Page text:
Caching Binary Data With jQuery Ajax and IndexedDB

Caching Binary Data With jQuery Ajax and IndexedDB

After long, grueling months (years? or does it only feel like years?), your web application nears completion. It is tightly coded, well documented, works across all modern browsers, and is well received by your beta testers. It’s nearly time to go live, and a smile of pure relief plays upon your lips… and freezes into a rictus grin when your client turns to you, and asks, “so, hey, can we speed up the dynamic cat pic loading? Especially when I close the browser and come back to it later. I think that’s really key to the whole application.”

Long, long ago we discussed our jQuery plugin that will allow you to cache responses of ajax queries in Local Storage, so long as they’re strings, or something that can be coerced to a string (objects as JSON, numbers). We also previously discussed adding an ajax transport to allow us to handle sending and receiving binary blobs and array buffers via jQuery ajax.

But what if we need to cache binary blobs or arraybuffers? Say, we need those cat pics on the double – we could convert them to and from base64, but not only is that slow, but we’re certain to run up against the 5MB limit of local storage in short order. No, what we need is some way to cache binary data in some sort of client-side database…

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AJAX Upload XHR2 and FileReader, Part 3

AJAX Upload XHR2 and FileReader, Part 3

So, this week’s stand up meeting is finally concluded. You weren’t really paying attention – blah blah something uploader, the details are in the task, blah blah HTML5. You sit down at your station, pull up the task and – hmm, support for modern browsers, including mobile… need to show previews of certain types of files before uploading… show progress… pause and resume? You seem to remember seeing something like that on one of your favourite developer blogs…

You may have been thinking about the HTML5-based uploader and file reader I shared way back when. However, as reader RLK points out, there wasn’t really a way to pause or resume uploads previously. The logic was there… if you were willing to unwrap DeferXHR from the plugin. Oops. Let’s fix that, and add some functionality while we’re at it.

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Ajax Upload XHR2, Take 2

It’s a pleasure to be able to interact with files in the browser at long last, isn’t it? Reading files in without needing to bounce them against the server first opens up a lot of possibilities – and getting progress from a chunked ajax upload is miles away from the indeterminate form uploads of days past.

Last time we touched this subject, I shared an (admittedly rough) jQuery plugin that allowed you to enjoy HTML5 ajax uploading and file reading with the familiar event interface, and convert any element into a drag-and-drop target.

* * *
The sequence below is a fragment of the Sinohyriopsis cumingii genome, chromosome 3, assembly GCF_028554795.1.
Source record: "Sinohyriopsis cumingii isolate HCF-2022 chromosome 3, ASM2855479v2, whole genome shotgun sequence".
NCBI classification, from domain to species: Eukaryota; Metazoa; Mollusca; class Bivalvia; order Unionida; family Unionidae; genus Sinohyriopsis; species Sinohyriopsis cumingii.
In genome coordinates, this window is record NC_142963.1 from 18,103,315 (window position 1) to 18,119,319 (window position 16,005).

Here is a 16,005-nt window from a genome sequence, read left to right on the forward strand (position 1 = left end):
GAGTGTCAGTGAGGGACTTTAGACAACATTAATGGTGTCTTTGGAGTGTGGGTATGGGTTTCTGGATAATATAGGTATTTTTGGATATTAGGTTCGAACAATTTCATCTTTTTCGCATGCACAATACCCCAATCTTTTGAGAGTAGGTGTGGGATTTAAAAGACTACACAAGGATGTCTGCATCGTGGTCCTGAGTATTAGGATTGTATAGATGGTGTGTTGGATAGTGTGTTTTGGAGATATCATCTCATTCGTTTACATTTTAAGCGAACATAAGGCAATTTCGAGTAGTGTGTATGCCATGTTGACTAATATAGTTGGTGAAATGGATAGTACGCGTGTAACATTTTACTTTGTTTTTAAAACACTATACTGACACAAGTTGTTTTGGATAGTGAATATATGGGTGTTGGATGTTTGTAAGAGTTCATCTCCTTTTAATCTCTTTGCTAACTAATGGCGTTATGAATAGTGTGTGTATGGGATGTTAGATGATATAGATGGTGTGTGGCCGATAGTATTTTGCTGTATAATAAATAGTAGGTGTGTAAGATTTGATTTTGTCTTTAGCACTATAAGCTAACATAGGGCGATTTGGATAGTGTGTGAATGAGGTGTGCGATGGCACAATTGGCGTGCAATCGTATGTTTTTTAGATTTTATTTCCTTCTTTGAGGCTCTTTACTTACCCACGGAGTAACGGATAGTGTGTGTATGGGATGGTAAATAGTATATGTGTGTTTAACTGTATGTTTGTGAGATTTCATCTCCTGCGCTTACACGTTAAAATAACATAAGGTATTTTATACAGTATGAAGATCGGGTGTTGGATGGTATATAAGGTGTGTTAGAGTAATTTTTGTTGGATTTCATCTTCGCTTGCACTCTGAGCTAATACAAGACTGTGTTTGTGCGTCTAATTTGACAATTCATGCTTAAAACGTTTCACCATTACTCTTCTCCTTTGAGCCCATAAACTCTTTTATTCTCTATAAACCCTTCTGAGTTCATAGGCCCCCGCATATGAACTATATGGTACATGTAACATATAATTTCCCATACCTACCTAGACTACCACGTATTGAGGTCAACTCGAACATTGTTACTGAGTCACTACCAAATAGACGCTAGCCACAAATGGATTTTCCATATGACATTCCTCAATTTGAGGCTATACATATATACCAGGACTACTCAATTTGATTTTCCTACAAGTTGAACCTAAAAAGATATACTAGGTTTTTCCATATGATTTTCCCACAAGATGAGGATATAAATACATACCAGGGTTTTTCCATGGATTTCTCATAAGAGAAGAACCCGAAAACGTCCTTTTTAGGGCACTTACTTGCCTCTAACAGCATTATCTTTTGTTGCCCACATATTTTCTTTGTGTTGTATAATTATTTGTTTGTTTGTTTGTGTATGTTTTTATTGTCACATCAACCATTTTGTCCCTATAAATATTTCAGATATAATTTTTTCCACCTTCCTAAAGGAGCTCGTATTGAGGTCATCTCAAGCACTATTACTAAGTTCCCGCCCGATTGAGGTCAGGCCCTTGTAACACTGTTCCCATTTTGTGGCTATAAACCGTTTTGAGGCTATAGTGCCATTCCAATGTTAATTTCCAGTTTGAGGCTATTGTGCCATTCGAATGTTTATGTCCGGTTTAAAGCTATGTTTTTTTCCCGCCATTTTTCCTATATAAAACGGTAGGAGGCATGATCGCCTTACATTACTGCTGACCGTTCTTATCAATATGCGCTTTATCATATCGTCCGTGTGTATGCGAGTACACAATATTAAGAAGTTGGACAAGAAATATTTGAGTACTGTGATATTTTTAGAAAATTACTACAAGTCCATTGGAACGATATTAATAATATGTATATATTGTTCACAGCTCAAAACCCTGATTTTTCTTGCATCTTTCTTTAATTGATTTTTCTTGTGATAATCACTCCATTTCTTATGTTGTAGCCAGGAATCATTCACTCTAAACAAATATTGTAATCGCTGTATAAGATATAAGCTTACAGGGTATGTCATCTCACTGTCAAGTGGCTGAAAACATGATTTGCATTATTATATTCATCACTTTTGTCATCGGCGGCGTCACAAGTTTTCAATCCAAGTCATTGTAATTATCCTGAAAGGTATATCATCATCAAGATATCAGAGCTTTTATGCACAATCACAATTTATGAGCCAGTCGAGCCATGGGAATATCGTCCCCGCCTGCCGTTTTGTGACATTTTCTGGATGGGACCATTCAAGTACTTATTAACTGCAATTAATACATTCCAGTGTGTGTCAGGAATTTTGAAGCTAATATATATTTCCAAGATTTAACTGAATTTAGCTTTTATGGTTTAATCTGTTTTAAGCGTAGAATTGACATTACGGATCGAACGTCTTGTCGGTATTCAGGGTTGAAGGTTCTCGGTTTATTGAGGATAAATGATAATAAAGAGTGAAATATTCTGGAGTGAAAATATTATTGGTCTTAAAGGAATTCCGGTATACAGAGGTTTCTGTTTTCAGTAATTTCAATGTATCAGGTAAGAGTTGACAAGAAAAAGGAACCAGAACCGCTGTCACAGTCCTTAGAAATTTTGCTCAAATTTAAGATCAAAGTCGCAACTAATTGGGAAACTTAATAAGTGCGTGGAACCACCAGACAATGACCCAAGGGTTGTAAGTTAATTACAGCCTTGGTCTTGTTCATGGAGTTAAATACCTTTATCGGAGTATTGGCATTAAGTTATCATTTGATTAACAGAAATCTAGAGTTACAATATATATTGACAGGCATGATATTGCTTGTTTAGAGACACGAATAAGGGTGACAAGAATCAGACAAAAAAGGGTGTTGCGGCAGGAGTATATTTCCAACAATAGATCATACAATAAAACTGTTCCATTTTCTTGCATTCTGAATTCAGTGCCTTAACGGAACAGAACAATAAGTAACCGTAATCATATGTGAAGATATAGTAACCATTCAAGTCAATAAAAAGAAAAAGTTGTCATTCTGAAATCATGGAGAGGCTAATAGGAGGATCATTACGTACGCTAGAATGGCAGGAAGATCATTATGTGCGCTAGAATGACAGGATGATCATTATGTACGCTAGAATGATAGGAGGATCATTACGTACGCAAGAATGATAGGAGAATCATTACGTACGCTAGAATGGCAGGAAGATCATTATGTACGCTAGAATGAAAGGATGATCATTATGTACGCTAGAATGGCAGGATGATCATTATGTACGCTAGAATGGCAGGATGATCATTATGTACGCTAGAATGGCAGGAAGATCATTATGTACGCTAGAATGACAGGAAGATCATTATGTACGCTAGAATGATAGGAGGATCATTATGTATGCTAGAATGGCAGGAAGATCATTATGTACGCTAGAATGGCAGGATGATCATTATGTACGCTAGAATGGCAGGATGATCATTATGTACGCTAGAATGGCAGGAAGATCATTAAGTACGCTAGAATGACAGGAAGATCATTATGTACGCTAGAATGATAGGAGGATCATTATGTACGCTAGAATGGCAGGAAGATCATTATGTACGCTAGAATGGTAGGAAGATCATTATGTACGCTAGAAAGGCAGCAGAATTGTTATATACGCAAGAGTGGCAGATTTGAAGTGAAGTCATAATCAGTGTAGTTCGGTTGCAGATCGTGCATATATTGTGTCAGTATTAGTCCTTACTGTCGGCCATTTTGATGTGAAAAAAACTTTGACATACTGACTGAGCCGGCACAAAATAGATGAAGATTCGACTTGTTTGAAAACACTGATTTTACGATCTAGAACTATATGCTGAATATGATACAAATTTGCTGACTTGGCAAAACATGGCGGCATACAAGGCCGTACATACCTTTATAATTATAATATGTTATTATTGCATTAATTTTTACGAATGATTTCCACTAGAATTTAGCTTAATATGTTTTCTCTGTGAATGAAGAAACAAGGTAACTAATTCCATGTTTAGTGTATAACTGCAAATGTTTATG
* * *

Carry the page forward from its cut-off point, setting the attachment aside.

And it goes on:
At the request of reader Mateusz, let’s revisit our HUp plugin, and polish it up a little by adding a new feature – the ability to filter files to be read/uploaded by their file size, and/or their mime-type.

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jQuery Ajax Blobs and Array Buffers

Alien_blob_monster

A big part of what makes jQuery a regular part of so many web projects is the clean interface it offers us for a number of sometimes messy built-in aspects of javascript. The most obvious is the DOM interface; and in second place, jquery ajax and its various shorthand methods. Abstracting away the difference between ActiveXObject and XMLHttpRequest is one of the most obvious benefits – but even if you don’t need to worry about supporting old versions of IE, you might well enjoy the clean, object-based, promise-returning interface that jquery ajax offers.

It’s a shame then, that if you want to take advantage of XMLHttpRequest Level 2 features like Blob and ArrayBuffer uploading/downloading, you have to fall back to the standard javascript api.

Let’s fix that, shall we?

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Ajax Caching, Transports Compatible with jQuery Deferred

squirrelwithnuts

Ever since the advent of memcached and its ilk, the server-side has been able to benefit from reduced load by caching recently or oft-requested resources. This hasn’t become any less important and valuable. If anything, in this era of the webApp, when native application look and feel is increasingly desired, speedy response to requests is critical for your application to meet the needs of your time-pressed users.

Server-side caching can’t save us from the delay that making a roundtrip from the server imposes, however, and if you’re serving hundreds or thousands of users at the same time, even small memory-cached items may, to the user, seem to be taking their sweet time showing up. For small amounts of oft-requested data that isn’t likely to change often, we can eliminate even these delays by shifting the burden client-side, with local storage and ajax request caching.

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